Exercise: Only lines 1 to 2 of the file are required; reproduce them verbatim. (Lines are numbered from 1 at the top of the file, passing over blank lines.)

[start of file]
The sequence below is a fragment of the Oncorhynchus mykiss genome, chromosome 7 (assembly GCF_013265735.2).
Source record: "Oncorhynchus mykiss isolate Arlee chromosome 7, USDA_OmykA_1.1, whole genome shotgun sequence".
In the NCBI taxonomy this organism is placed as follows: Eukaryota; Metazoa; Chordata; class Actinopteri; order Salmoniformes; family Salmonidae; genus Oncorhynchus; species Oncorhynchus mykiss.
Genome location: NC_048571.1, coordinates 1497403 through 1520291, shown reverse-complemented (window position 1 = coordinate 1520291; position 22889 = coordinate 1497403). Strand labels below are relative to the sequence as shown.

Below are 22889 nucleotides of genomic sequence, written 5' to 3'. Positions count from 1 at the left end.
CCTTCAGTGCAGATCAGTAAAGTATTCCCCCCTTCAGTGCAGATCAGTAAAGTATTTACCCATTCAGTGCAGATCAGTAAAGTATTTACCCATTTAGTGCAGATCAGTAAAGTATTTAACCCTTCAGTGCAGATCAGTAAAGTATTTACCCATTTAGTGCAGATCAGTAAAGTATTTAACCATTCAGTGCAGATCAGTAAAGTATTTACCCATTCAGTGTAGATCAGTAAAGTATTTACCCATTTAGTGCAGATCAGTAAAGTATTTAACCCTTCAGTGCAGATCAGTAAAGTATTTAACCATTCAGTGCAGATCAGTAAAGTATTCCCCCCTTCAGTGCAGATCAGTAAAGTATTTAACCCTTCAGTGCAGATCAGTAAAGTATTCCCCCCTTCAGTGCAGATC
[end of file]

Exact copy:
The sequence below is a fragment of the Oncorhynchus mykiss genome, chromosome 7 (assembly GCF_013265735.2).
Source record: "Oncorhynchus mykiss isolate Arlee chromosome 7, USDA_OmykA_1.1, whole genome shotgun sequence".